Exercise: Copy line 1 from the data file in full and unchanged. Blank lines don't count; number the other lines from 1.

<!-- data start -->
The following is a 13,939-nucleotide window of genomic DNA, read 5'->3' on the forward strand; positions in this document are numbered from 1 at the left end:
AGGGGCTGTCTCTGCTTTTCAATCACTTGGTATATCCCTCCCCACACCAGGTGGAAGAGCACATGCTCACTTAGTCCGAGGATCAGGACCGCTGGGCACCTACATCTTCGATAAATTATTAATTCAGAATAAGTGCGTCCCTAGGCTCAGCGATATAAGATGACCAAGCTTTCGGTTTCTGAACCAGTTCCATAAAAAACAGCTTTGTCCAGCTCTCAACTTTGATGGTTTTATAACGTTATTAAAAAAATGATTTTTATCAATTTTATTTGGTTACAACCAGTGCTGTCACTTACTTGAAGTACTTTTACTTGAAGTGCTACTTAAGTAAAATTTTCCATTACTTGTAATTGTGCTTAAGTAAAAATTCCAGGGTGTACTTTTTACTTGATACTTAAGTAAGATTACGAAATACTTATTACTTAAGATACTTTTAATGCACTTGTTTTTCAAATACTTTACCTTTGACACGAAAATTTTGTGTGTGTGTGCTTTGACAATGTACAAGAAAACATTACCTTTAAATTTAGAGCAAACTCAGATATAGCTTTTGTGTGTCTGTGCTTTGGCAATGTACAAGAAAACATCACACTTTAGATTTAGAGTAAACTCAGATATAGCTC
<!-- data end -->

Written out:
The following is a 13,939-nucleotide window of genomic DNA, read 5'->3' on the forward strand; positions in this document are numbered from 1 at the left end: